Upcoming SlideShare
×

Computational skills

7,766 views
7,502 views

Published on

1 Like
Statistics
Notes
• Full Name
Comment goes here.

Are you sure you want to Yes No
• Be the first to comment

Views
Total views
7,766
On SlideShare
0
From Embeds
0
Number of Embeds
17
Actions
Shares
0
61
0
Likes
1
Embeds 0
No embeds

No notes for slide

Computational skills

1. 1. MATH COMPUTATION SKILLS Section I DePaul Math Placement Test
2. 2. <ul><li>There are different types of numbering systems that you must be familiar with in order to understand different properties of mathematical functions </li></ul><ul><li>Whole Numbers : the set of counting numbers, including zero {0, 1, 2, 3, ..}. </li></ul><ul><li>Natural Numbers : the set of all whole numbers except zero {1, 2, 3, 4, . . .}. </li></ul><ul><li>Integers : the set of all positive and negative whole numbers, including zero. </li></ul><ul><li>Fractions and decimals are not included {. . . , –3, –2, –1, 0, 1, 2, 3, . . .}. </li></ul><ul><li>Rational Numbers : the set of all numbers that can be expressed as a </li></ul><ul><li>quotient of integers. Any set of rational numbers includes all integers, and </li></ul><ul><li>all fractions that contain integers in the numerator and denominator(m/n). </li></ul><ul><li>Real Numbers : every number on the number line. The set of real numbers </li></ul><ul><li>includes all rational and irrational numbers. </li></ul>Different Types of Numbers
3. 3. <ul><li>The following rules define how positive and negative numbers operate under various operations. </li></ul><ul><li>Addition and Subtraction : Positive and negative numbers </li></ul><ul><li>Multiplication : </li></ul><ul><li>positive * positive = positive ( Example: 2*3=6) </li></ul><ul><li>negative * negative = positive ( Example: -2*-3=6) </li></ul><ul><li>positive * negative = negative ( Example: 4*-5=-20) </li></ul><ul><li>negative * positive = negative ( Example: -4*2=-8) </li></ul><ul><li>Division : </li></ul><ul><li>positive / positive = positive ( Example: 9/3=3) </li></ul><ul><li>negative / negative = positive ( Example: -12/-3=4) </li></ul><ul><li>positive / negative = negative ( Example: 6/-3=-2) </li></ul><ul><li>negative / positive = negative ( Example: -6/3=-2) </li></ul><ul><li>The rules for multiplication and division are exactly the same since any division operation can be written as a form of multiplication: a b = a / b = a 1 / b . </li></ul>Operations of Positive and Negative Numbers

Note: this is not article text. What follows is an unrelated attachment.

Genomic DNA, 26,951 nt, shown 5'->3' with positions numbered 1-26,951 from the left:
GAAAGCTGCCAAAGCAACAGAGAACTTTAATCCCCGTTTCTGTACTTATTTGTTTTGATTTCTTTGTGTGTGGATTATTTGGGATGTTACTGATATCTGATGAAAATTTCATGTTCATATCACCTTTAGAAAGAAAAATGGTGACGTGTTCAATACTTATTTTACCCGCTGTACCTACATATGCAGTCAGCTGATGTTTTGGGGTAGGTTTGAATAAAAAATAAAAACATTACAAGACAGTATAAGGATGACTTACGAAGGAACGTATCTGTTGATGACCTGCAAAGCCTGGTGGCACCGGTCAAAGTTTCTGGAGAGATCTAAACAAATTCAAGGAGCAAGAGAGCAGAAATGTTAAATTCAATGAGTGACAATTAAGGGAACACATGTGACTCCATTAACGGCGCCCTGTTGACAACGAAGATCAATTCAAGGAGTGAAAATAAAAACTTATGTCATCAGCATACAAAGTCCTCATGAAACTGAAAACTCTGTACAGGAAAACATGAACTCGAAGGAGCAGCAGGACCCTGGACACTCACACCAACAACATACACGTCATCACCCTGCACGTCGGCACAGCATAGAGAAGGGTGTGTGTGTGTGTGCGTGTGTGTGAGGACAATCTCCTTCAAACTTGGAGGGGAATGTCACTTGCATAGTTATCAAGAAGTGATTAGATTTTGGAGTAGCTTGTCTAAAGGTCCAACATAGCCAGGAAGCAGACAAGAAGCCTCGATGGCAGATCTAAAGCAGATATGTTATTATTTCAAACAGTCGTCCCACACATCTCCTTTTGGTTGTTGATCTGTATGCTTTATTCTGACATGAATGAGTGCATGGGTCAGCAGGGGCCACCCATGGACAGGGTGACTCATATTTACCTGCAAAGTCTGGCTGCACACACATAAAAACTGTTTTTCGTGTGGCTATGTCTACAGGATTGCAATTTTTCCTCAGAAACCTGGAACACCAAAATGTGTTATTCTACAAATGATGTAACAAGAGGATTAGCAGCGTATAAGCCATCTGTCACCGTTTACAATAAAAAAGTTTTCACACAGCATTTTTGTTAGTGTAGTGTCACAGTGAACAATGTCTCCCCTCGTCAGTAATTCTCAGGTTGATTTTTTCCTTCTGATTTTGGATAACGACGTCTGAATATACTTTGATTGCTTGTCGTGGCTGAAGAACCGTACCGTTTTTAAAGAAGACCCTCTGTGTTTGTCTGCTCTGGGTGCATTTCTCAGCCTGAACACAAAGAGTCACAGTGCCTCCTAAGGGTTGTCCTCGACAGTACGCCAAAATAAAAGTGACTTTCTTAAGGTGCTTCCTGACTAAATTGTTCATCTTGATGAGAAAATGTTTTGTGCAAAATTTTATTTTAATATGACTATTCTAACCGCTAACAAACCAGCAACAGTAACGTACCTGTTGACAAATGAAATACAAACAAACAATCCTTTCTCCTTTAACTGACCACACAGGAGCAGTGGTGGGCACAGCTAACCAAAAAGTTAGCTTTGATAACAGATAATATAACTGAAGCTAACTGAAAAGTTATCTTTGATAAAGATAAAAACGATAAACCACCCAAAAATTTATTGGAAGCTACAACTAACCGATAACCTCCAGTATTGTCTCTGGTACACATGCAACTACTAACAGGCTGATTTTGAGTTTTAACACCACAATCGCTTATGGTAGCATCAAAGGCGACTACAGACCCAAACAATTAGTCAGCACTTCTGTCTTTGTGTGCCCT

4. 4. The most basic form of mathematical expressions involving several mathematical operations can only be solved by using the order of PEMDAS. This catchy acronym stands for: P arentheses: first, perform the operations in the innermost parentheses. A set of parentheses supercedes any other operation. E xponents: before you do any other operation, raise all the required bases to the prescribed exponent. Exponents include roots, since root operations are the equivalent of raising a base to the 1 / n, where ‘n’ is any integer. M ultiplication and D ivision: perform multiplication and division. A ddition and S ubtraction: perform addition and subtraction. Order of Operations
5. 5. Examples Order of Operations   Here are two examples illustrating the usage of PEMDAS. Let’s work through a few examples to see how order of operations and PEMDAS work. 3 X 2 3 + 6 4. Since nothing is enclosed in parentheses, the first operation we carry out is exponentiation: 3 X2 3 + 6÷4= 38+6÷4 Next, we do all the necessary multiplication and division: 38+6÷4= 24÷1.5 Lastly, we perform the required addition and subtraction. Our final answer is: 24÷1.5= 25.5   Here a few question to try yourself. Evaluate: 6 (2 3 2(5-3)) Hint: Start solving from the innermost parenthesis first (Final Answer is 12).   Here’s another question. Evaluate: 5-2 2 ⁄6+4. Hint: Solve the numerator and denominator separately. Order of Operations